Tuesday, March 17, 2015

More contamination in Southside

Lawsuit claims Framingham salvage yard released pollutants
By Scott O'Connell/Daily News Staff
March 17, 2015

An environmental group is suing a local metal recycling facility it accuses of polluting local waterways, court records show.

Clean Water Action filed the civil suit against Framingham Salvage Co. in U.S. District Court on Monday. The Boston-based advocacy organization is seeking a court order that stops the company from releasing pollutants into nearby water sources; forces it to restore the allegedly damaged water bodies; and requires it to pay civil penalties for violations.

Rear of Framingham Salvage Company
Not a pretty view for residents living on Morton Street

On Tuesday, however, both sides said they were already working together to reach a resolution on those issues.

According to a copy of the suit, Clean Water Action claims the 120 Waverly St. scrap metal recycling yard has been discharging stormwater runoff into the town’s municipal storm drain system and into Beaver Dam Brook, “the largest tributary of Lake Cochituate.” The organization specifically claims

that runoff contains levels of aluminum, copper and zinc that exceed what’s allowed by the Environmental Protection Agency under the facility’s stormwater permit. In excessive amounts, those metals “are toxic to fish, aquatic plants, and other aquatic life,” the suit says, and “may also be hazardous to human life if they enter the water supply."

Beaver Dam Brook becomes a toxic conveyor of sludge
 and chemicals along area of Morton Street and Taralli Terrace
The runoff also had higher than allowed levels of iron, which can also be harmful to water-dwelling organisms and cause “aesthetically objectionable conditions in water bodies by making the water appear rust colored,” Clean Water Action said.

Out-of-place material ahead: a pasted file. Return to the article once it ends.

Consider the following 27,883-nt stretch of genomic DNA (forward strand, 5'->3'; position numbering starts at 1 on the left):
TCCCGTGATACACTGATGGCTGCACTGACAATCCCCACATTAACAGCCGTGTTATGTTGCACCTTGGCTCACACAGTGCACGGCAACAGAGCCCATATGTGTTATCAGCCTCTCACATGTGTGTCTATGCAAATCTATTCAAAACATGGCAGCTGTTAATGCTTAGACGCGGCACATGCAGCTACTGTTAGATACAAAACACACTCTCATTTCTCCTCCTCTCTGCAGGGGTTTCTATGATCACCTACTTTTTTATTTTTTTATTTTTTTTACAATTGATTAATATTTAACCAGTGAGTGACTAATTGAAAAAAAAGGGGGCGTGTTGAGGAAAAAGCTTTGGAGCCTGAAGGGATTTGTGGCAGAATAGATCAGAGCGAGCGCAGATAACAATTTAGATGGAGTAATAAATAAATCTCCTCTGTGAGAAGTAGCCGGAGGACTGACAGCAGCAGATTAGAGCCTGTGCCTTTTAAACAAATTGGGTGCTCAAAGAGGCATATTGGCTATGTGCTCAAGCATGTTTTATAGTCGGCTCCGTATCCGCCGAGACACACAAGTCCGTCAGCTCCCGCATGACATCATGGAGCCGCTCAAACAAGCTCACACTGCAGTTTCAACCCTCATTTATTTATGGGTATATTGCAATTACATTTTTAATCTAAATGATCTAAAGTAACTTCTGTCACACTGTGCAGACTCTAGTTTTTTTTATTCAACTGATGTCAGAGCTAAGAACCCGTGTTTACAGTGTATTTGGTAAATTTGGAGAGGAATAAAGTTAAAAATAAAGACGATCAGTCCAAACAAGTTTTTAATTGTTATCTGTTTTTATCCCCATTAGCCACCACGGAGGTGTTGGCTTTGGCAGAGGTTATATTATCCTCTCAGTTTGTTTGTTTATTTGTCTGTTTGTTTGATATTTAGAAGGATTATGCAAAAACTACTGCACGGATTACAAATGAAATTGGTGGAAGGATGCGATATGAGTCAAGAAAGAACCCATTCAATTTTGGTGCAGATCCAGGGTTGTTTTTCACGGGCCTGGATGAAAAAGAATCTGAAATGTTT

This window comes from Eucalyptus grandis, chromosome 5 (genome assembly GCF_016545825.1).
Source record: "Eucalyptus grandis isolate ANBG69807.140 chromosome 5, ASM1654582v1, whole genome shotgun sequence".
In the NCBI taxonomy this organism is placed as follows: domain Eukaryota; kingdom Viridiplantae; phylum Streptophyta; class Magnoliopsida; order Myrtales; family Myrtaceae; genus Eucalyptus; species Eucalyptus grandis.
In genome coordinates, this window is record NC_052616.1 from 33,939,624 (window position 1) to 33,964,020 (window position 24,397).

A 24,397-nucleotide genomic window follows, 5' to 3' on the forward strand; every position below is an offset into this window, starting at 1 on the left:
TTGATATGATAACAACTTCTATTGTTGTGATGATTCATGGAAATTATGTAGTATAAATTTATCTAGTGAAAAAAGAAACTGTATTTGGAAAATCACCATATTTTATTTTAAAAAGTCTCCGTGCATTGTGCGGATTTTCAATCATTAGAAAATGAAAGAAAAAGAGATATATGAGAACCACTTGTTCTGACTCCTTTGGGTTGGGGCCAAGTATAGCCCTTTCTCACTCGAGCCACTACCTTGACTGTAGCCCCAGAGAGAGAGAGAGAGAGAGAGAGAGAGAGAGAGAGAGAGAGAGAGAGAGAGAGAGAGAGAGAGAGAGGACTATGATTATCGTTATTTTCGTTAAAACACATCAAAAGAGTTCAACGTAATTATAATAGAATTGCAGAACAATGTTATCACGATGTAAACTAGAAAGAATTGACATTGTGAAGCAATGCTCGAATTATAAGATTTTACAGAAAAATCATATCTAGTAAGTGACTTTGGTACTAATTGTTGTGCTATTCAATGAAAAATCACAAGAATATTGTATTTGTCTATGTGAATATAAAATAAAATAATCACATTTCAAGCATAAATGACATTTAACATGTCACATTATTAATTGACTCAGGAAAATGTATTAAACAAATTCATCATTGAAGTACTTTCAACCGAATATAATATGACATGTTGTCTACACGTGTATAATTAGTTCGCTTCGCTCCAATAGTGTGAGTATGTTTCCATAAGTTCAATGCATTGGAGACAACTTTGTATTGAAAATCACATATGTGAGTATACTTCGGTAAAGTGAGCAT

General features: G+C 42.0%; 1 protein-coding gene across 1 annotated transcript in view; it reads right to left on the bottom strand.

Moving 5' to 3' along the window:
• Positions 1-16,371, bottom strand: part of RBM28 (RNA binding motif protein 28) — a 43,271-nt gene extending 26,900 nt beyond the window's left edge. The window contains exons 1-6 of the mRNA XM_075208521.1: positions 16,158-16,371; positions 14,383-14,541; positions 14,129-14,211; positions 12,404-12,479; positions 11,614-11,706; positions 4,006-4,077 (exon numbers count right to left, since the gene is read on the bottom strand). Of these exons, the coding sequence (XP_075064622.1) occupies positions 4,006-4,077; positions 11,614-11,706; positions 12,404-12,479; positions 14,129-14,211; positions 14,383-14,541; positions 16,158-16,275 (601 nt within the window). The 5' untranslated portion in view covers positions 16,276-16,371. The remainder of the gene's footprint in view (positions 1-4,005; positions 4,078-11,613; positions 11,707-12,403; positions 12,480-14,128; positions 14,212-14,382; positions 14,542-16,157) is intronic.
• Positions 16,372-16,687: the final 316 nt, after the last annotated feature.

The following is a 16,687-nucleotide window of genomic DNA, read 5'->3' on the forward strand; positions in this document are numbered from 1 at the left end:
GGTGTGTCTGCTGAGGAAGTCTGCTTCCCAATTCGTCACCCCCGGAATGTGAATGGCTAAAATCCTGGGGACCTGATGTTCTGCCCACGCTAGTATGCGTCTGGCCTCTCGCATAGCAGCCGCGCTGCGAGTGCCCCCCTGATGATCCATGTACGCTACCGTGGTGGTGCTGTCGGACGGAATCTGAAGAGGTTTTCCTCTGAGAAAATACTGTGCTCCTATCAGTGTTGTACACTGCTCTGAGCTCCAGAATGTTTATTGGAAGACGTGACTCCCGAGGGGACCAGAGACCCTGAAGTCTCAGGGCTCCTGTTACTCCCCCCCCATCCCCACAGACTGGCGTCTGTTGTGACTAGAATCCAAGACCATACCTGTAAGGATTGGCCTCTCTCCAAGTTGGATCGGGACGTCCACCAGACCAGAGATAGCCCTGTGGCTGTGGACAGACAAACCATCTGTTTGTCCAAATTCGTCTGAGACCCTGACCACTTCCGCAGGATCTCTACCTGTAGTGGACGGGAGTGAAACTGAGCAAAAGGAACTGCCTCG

Framingham Salvage’s attorney, David Rosenblatt, declined to talk about the specific claims in the suit, but said the company has not had any problems with environmental compliance.

“The company takes its environmental responsibility very seriously,” he said. “They’re working with Clean Water Action to reach a resolution on this matter, and expect they will do so.”

Becky Smith, campaigns director for Clean Water Action's Massachusetts division, also said the sides were communicating with each other in the hopes of resolving the organization's issues.

"Hopefully in the end, what that looks like is the company comes into compliance," she said.

Smith said Clean Water Action targeted Framingham Salvage as part of a statewide citizen enforcement campaign aimed at uncovering violators of the EPA's water regulations. The organization has filed lawsuits against several other companies as well as a result of that effort, she said.

In a letter to the company last September, Clean Water Action’s New England regional co-director, Cindy Luppi, and the organization’s lawyer, Nora Chorover, said Framingham Salvage “has had a pattern of exceeding EPA benchmark limits” for regulated metals since the company submitted a notice of intent to the agency for a stormwater permit in 2012. In particular, the lawsuit claims heavy machinery and processing equipment kept at the Waverly Road facility have leaked oil, diesel fuel and other contaminants, which are washed into local waterways during storms.

Clean Water Action also alleges Framingham Salvage has not been submitting annual site inspection and quarterly monitoring reports to the EPA as required by the agency.

The EPA's online database as of Tuesday showed the company had no violations during the agency's last inspection in 2010, and that subsequent compliance monitoring the past three years also yielded no violations. But several categories on Framingham Salvage's facility report page in the database also say "no data returned," including two categories related to tracking releases of pollutants.